In any other online game, I could've just asked for assistance in local chat, but in New Eden that's a bit like a stray dog barking loudly in wolf territory. It makes you want to find someone to blame for spreading all this expectation of betrayal. I'll leave you with a comment I made to Aiden Mourn in the EVE-BLOGGERS channel regarding ninja-looters:

"You are New Eden's Honey Bees of Mistrust, pollenating the flowers of paranoia throughout high-sec."

I meant it as a compliment and it is worth noting that EVE would probably not work as an entertainment medium if it were not for some players' willingness to embrace and nurture the baser aspects of human nature.

Friday, 24 September 2010

New Eden is Saved

"There are three kinds of lies: lies, damned lies and statistics." - Benjamin Disraeli

I feel a little guilty for my potentially immersion-shattering previous post. Like an immune response, the blog-reading community sprang to life to counter the possible threat to the believability and stability of EVE's intricately woven lore. I have greatly enjoyed reading the inspired and challenging comments and it has driven me to re-visit the problem.

In short; panic over, blog-readers have saved New Eden. Fact.

Like Rabbits

Firstly, my arbitrary 2bn average planetary population came under scrutiny.

The figure was just that, an average. It was based on the idea that core worlds might have a high population (perhaps as high as 100bn) and others - for example isolated worlds in null-sec - might not even be populated. However many people seemed to take exception to it, offering reasons why the average would be higher.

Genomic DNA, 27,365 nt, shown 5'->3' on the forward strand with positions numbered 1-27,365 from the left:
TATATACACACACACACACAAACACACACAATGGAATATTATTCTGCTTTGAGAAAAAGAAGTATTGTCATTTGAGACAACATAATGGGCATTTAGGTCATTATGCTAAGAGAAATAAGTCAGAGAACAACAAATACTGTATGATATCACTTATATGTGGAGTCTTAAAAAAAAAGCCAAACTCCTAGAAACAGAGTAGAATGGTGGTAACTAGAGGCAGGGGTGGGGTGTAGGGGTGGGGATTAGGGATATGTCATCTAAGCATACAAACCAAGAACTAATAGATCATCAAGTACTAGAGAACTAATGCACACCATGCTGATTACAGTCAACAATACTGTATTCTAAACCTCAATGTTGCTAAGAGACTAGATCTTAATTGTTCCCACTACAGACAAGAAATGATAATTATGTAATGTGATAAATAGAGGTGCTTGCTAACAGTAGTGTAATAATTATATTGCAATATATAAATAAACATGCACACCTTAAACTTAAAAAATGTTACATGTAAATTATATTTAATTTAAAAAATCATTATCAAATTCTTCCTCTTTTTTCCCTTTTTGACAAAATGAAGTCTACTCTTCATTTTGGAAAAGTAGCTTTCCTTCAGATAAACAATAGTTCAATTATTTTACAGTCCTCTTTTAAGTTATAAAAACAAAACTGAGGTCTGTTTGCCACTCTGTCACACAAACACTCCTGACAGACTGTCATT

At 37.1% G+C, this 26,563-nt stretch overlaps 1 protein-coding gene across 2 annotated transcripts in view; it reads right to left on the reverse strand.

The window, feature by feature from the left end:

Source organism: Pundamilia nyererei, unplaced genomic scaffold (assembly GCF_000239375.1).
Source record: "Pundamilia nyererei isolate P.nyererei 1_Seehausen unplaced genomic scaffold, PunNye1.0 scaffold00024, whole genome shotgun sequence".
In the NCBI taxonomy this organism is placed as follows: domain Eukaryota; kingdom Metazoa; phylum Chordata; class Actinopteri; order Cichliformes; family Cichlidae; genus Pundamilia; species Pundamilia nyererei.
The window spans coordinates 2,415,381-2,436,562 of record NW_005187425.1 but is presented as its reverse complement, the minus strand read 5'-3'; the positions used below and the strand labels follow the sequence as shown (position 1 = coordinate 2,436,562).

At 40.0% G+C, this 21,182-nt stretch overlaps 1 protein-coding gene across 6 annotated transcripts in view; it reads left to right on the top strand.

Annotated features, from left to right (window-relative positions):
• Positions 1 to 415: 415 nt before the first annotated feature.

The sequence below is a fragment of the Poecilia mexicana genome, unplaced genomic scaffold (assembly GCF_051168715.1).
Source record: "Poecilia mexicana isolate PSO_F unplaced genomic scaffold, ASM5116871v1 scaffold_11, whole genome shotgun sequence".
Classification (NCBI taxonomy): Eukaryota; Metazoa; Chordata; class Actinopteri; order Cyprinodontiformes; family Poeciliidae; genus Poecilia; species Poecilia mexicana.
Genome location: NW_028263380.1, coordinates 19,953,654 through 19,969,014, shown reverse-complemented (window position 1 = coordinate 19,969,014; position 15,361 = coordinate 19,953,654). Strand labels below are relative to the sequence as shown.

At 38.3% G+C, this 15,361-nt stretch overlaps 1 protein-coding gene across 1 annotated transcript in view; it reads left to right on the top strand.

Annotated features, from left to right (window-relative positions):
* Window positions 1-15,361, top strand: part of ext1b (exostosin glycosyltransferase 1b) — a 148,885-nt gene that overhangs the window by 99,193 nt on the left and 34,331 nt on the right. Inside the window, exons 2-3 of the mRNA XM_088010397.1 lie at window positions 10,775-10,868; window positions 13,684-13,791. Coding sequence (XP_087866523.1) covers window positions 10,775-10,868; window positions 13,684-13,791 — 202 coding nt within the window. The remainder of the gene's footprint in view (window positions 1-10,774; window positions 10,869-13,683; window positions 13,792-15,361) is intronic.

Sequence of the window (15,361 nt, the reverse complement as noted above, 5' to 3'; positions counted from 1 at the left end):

Some valid ideas were put forward by our intrepid commenters, the advanced technology available was the primary reason why existing optimum population values would be meaningless. This has some truth to it; the essay from which I took the 2bn optimum Earth population did cite energy consumption demands as the main reason for the optimum. Alternative fuels and off-world energy sources is certainly something that New Eden would be able to provide for the crowded worlds.

Furthermore, the acquisition of offworld resources would allow for the sustained and widespread implementation of arcology hyperstructures.

"Arcology, a portmanteau of the words "architecture" and "ecology", is a set of architectural design principles aimed toward the design of enormous habitats (hyperstructures) of extremely high human population density. These largely hypothetical structures would contain a variety of residential, commercial, and agricultural facilities and minimize individual human environmental impact. They are often portrayed as self-contained or economically self-sufficient. The concept has been primarily popularized, and the term itself coined, by architect Paolo Soleri, and appears commonly in science fiction." - Wikipedia

So it is perfectly plausible that a world could have a population of 500bn. Looking down from orbit, this doesn't appear to be the case with most temperate planets I've seen, but then I can only view the surface. Who knows what could be underground.

Taking all this into account, I think it might be quite plausible to raise our average planetary population from 2bn to 20bn. This would change our previous total planet-bound population of New Eden from 14.4 trillion to 144 trillion. A big difference.